“UN Global Education First Initiative – United Nations Secretary General’s Global Initiative on Education – Education First.” UN Global Education First Initiative – United Nations Secretary General’s Global Initiative on Education – Education First. Web. 24 Jan. 2016

Life before becoming a global citizen

In Eugene, it’s not surprising to find international students proudly hanging their country’s flags. However, it is unique to see an American hanging an international flag. “This green-and-yellow Brazilian flag brings back memories of the experience that changed me completely, and made me understand more about the world,” says Alexandra Couraud, a junior at the University of Oregon who started hanging a Brazilian flag outside her downtown Eugene apartment after studying in Brazil.

In fact, Alexandra enjoys expressing her empathy for others while embracing diversity. “I identify so much with Brazilian culture and Portuguese language, but this flag matters way more than just its nationalist sense. It reminds me every day that there are more ways of living than the one I was exposed to as an American,” she says. Alexandra assists international students transitioning into American culture as part of the Peer Mentoring Program offered by the UO’s Office of International Affairs.

Alexandra is oftentimes called Loirinha Brasileira (little blonde Brazilian) by her friends at the University of Oregon, an allusion to the famous Brazilian song “Girl from Ipanema” by Antonio Carlos Jobim and Vinicius de Moraes. However, Alexandra’s journey started far away from the famous Brazilian beaches one usually sees in travel guides.

Born and raised in Silverton, Oregon, Alexandra has fostered her interest in becoming a global citizen long before she first left the U.S. In 2011, she moved to Brazil to study in a school in the state of Mato Grosso do Sul, though her first options were Turkey and Spain. “Landing in a Brazil without knowing a single word of Portuguese enabled me to be in the shoes of thousands of immigrants in my own country, and it urged me to give voices to the minority.”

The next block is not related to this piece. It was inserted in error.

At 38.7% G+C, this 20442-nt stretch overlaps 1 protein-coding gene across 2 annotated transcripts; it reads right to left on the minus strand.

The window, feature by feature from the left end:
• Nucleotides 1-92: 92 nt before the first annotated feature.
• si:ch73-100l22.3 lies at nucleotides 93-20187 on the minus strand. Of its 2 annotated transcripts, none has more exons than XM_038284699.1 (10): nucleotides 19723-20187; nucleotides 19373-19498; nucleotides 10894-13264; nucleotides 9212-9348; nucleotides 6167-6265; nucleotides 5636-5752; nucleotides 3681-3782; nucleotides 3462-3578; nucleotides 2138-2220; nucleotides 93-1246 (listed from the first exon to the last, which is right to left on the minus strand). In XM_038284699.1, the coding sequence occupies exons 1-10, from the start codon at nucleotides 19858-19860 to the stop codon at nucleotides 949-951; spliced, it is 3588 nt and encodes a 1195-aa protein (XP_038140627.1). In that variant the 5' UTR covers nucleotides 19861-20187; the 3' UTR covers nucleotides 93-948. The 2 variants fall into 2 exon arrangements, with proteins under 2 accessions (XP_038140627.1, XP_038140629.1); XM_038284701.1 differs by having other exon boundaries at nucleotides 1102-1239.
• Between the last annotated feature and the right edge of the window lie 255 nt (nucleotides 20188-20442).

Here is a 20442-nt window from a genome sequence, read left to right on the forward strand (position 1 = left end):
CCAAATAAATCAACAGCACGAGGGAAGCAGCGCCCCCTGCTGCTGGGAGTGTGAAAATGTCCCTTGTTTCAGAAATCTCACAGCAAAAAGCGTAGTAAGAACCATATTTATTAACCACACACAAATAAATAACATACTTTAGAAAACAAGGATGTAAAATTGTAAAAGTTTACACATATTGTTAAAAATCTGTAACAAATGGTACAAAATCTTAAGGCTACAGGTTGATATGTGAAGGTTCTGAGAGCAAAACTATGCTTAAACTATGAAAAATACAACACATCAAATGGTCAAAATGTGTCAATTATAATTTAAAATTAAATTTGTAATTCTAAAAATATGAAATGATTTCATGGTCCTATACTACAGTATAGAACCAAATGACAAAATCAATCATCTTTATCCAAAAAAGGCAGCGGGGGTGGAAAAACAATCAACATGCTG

With a strong sense of self-motivation, Alexandra is about to move to Buenos Aires, Argentina. She aims to work for the Peace Corps somewhere in Latin America to advance her hands-on experience in becoming a global citizen and aiding the world. “I believe our generation is capable of changing the world, but we do need to value each other’s cultures the same way we value our own,” she says confidently.

A voice from Pakistan

This is an audio slideshow featuring Sara Fatimah, an international studies student from Pakistan. This 60-second video shows her involvement with the International Cultural Service Program (ICSP) at the University of Oregon. Sara Fatimah has written an essay under the title: "Living in Diaspora: The memoir of a Pakistani and a Brazilian in the United States." The essay approaches our cross-cultural friendship in relation to our lives in the U.S. as foreigners. 

Home Away From Home

Located at the heart of the University of Oregon campus, the Mills International Center is a hub within the EMU devoted both to U.S. and international students who want to get to know more about themselves through an interesting approach: by getting to know other cultures around the world. With an international staff that comes from different places in Asia, Europe, Africa, and North America—and that together speaks 23 languages—the Mills offers various resources for more than 37,000 visitors per year in more than 320 events. Visitors are able to take advantage of an international library that lends many collections of travel guides, travel narratives, international cookbooks, dictionaries in various languages, maps and atlases, and international newspapers and magazines. Some of the events include game nights, art exhibitions, food for thought, coffee hours, language circles, etc. By creating meaningful relationships with everyone who visit the center, regardless of their origin or cultural practices, the Mills is also a place to hang out with friends. At the Mills, it possible to get to know people who came to Eugene with different dreams and upbringings, which allows visitors to comply with the idea of global citizenship as a pivotal factor in making the world a better place.